Jellyfish at Wonders of Wildlife
Published October 23, 2018
Did you know that jellyfish aren’t really fish? They are actually invertebrates (a creature that lacks a backbone) because they don’t have a bone structure like a fish would. Because of this, they are sometimes referred to as “jellies” rather than “jellyfish.” A jelly is made up of about 95 percent water. They lack a skeleton, a brain, a head, blood, a heart, organs for respiring, and organs for excreting waste. Instead, jellies are made of three different layers (epidermis, mesoglea, and gastrodermis), a nervous system, and a digestive cavity. Their nervous system gives them the ability to sense light, smell, and respond to stimuli.
Jellies use one singular muscle to move in their well-known pulsing manner. They contract and relax this muscle, which allows them to propel short distances. Jellyfish move by pulling the water from above them into their bell, thus creating suction. This water is then pushed out, or released, below them. The renowned â€œpulsingâ€ movement of jellyfish is due to their pulling forward through water rather than pushing water. In addition to using this pulling movement, jellies also drift with water currents.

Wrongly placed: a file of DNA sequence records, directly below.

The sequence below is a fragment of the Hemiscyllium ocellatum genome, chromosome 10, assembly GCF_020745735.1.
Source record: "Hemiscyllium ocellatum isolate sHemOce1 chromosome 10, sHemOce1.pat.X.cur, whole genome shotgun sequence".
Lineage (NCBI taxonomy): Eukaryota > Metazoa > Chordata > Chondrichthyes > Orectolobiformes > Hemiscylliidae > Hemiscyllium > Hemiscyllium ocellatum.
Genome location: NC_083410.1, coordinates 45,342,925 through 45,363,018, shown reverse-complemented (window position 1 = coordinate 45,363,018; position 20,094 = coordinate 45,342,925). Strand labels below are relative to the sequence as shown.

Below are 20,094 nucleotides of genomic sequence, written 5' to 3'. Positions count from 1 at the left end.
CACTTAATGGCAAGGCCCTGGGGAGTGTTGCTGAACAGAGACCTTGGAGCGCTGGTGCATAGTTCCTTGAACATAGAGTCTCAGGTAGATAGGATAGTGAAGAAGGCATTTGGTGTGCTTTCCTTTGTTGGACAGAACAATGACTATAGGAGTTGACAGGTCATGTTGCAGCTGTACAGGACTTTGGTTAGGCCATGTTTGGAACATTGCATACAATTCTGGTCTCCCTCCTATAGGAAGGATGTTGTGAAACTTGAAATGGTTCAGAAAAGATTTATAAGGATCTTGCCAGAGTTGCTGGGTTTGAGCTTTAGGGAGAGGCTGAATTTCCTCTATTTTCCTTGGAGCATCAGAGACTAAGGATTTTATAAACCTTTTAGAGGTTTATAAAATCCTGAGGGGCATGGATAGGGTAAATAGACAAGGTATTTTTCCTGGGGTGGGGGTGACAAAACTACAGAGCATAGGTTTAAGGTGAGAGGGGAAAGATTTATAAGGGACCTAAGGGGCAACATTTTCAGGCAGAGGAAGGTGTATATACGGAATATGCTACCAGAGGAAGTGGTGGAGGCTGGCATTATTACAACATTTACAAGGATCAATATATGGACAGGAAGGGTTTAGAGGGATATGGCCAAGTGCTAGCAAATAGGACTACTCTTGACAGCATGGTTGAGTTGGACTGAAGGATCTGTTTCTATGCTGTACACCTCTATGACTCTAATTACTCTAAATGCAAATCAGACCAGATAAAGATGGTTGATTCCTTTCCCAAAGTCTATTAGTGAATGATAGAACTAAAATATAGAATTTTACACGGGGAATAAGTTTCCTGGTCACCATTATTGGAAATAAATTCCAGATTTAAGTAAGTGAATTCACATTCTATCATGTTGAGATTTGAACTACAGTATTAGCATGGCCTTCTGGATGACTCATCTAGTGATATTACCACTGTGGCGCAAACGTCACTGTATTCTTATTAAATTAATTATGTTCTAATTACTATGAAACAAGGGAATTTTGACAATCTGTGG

The sting felt from a jelly is due to the shooting of venom from nematocysts. Nematocysts are structures containing venom. These structures are found within specialized cells along jelly tentacles. Typically, this release of venom is caused by physical contact with the jelly. The venom is used by jellyfish to paralyze their prey before digesting it.
Jellies at Wonders of Wildlife
There are more than 2,000 known jelly species with many more likely waiting to be discovered. When you visit Wonders of Wildlife, some of the jelly species you might see include moon jellies, blue blubber jellies, or west coast sea nettles. The primary diet of the jellies at WOW include brine shrimp or sea monkeys that the aquarium hatches in-house.
Moon jellies will show different coloring based on their diet. Pink moon jellies eat primarily crustaceans, while orange moon jellies eat primarily brine shrimp.
Blue blubber jellies are eaten by people throughout Asia. These jellies don’t have a central mouth or tentacles; instead, their arms are covered in many small mouths.
West coast sea nettles can be found along the west coast of the United States and are medusivores, meaning they will eat other jellyfish.